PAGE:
Moscow's Ukraine invasion further frays U.S.-Russia space relations
Moscow's unprovoked invasion of Ukraine has further inflamed Russia's already damaged relationship with the United States in space and could "destroy" their cooperation on the International Space Station, the director general of Russia's state-run space agency threatened Thursday.
Why it matters: The U.S. and Russia have collaborated in space through the ISS for decades, and it has been one of the relatively stable areas of the two countries' relations.
- U.S. and Russia's relationship in space was already significantly frayed after Moscow's test of an anti-satellite missile in November. NASA said debris from the test threatened the ISS's crew and could go on to damage other satellites.
After the U.S. and several other countries sanctioned Russia over its invasion of Ukraine, Roscosmos director general Dmitry Rogozin said on Twitter that those actions could "destroy" coordination with the ISS.
- Certain sanctions announced by President Biden and other world leaders specifically targeted electrical components, and Rogozin said they would directly affect Russia's aerospace industry.
- There are currently four NASA astronauts, two Russian cosmonauts and one European astronaut aboard the station.
What they're saying: Rogozin further threatened that because the station's orbit and location in space are controlled by Russian engines, the end of the ISS partnership could lead to the destruction of the station.
- "If you block cooperation with us, who will save the International Space Station from an uncontrolled deorbit and fall into the United States or Europe?" he tweeted.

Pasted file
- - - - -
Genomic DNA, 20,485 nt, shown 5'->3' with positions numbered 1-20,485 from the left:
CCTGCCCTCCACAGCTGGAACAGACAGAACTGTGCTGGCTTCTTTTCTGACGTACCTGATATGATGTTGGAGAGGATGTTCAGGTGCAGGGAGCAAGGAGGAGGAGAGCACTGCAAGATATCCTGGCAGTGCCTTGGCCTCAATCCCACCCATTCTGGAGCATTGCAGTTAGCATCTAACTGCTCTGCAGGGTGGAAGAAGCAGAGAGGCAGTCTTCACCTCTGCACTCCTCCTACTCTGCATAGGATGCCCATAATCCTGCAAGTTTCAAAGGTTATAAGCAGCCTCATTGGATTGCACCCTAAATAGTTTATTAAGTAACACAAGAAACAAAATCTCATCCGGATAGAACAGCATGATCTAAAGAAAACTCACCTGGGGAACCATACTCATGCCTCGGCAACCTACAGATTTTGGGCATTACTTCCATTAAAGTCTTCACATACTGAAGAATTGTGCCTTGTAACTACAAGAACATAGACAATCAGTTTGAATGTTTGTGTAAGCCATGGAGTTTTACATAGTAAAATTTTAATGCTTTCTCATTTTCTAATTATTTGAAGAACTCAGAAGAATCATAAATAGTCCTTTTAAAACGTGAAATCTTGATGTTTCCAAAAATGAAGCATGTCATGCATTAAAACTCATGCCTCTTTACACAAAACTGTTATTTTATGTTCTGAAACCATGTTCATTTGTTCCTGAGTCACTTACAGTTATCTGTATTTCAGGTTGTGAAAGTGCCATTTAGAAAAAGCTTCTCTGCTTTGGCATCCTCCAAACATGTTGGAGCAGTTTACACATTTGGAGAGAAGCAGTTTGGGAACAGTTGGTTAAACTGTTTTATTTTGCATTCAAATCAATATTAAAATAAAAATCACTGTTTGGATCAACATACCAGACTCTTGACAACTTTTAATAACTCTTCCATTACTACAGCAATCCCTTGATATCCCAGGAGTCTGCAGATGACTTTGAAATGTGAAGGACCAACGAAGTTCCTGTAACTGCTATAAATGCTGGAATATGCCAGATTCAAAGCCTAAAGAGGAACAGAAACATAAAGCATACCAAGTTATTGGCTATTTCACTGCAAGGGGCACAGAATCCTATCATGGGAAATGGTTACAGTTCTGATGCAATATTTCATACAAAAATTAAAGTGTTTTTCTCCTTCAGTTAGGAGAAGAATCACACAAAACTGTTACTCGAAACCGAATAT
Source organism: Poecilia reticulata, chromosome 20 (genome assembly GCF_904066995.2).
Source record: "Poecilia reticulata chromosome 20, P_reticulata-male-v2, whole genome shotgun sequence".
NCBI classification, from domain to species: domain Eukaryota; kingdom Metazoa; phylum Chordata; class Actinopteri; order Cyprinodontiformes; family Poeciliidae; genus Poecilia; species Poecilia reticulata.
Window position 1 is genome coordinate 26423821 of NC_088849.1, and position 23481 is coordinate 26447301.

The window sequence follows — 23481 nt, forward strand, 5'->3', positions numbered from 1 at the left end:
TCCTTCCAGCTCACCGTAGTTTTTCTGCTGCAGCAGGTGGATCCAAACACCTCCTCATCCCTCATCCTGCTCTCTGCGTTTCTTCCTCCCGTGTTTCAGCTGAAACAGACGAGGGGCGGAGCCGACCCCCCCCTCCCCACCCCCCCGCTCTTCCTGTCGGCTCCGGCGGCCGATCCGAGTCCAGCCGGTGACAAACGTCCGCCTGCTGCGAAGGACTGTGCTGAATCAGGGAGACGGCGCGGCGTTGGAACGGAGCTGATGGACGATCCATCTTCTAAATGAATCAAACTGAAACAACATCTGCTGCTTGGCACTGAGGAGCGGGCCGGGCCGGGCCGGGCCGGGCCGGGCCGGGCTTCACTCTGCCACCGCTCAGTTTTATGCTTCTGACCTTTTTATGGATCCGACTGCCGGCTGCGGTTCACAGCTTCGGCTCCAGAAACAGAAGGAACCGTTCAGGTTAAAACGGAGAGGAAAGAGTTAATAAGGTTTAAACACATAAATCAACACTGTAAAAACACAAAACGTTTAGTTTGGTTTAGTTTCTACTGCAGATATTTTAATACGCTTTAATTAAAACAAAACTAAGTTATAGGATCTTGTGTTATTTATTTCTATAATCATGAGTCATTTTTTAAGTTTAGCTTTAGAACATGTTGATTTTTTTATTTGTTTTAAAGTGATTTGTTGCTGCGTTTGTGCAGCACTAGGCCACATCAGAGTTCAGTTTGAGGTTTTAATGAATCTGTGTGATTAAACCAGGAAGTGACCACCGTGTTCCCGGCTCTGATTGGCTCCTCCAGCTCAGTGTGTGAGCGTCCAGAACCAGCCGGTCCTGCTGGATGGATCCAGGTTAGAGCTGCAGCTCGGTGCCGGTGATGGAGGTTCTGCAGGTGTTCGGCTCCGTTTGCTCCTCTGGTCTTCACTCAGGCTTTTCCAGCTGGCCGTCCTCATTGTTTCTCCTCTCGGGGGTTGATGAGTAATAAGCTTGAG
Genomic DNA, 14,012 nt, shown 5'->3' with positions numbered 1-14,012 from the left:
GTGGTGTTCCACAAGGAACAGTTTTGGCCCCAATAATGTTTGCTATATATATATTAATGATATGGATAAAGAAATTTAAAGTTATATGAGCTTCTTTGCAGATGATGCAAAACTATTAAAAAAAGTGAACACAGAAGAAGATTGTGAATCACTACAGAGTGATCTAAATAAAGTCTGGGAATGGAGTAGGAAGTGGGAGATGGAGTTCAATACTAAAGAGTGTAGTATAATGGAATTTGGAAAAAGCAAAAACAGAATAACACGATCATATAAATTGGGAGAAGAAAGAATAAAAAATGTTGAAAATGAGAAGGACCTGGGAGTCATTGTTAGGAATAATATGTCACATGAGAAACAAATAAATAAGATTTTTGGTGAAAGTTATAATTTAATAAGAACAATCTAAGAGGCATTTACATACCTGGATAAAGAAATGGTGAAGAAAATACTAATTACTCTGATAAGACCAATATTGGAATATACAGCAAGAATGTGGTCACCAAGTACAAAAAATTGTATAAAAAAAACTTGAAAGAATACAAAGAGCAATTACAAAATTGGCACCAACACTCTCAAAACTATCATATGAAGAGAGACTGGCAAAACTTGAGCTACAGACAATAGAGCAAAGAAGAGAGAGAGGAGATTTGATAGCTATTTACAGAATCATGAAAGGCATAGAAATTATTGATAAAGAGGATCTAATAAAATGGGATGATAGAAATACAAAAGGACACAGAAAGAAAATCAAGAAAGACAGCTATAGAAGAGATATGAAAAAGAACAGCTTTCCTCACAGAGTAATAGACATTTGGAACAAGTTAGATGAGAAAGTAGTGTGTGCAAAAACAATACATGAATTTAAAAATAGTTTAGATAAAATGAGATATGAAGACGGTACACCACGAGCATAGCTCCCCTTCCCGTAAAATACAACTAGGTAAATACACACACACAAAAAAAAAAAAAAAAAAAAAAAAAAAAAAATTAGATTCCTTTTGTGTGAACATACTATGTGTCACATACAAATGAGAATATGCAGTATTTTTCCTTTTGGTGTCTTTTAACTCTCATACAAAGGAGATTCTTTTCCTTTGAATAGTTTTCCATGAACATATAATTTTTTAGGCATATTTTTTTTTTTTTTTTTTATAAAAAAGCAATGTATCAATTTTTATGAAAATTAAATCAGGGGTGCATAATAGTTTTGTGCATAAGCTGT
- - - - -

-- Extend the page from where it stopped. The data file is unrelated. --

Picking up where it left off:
- "There is also the possibility of a 500-ton structure falling on India and China. Do you want to threaten them with such a prospect? The ISS does not fly over Russia, therefore all the risks are yours. Are you ready for them?"
NASA said in a statement that it "continues working with all our international partners, including the State Space Corporation Roscosmos, for the ongoing safe operations of the International Space Station."
- "The new export control measures will continue to allow U.S.-Russia civil space cooperation. No changes are planned to the agency’s support for ongoing in orbit and ground station operations. The new export control measures will continue to allow U.S.-Russia civil space cooperation," it added.
The big picture: With the ISS retiring within the next decade, NASA risks losing a foothold in space at a time when Earth's orbit is predicted to become more congested and the space industry more competitive as more countries and companies gain access to space.
- NASA has asked private companies to develop new commercial stations that NASA astronauts could visit and perform experiments on, and multiple companies are now vying for the chance to build such spacecraft, Axios' Miriam Kramer reports.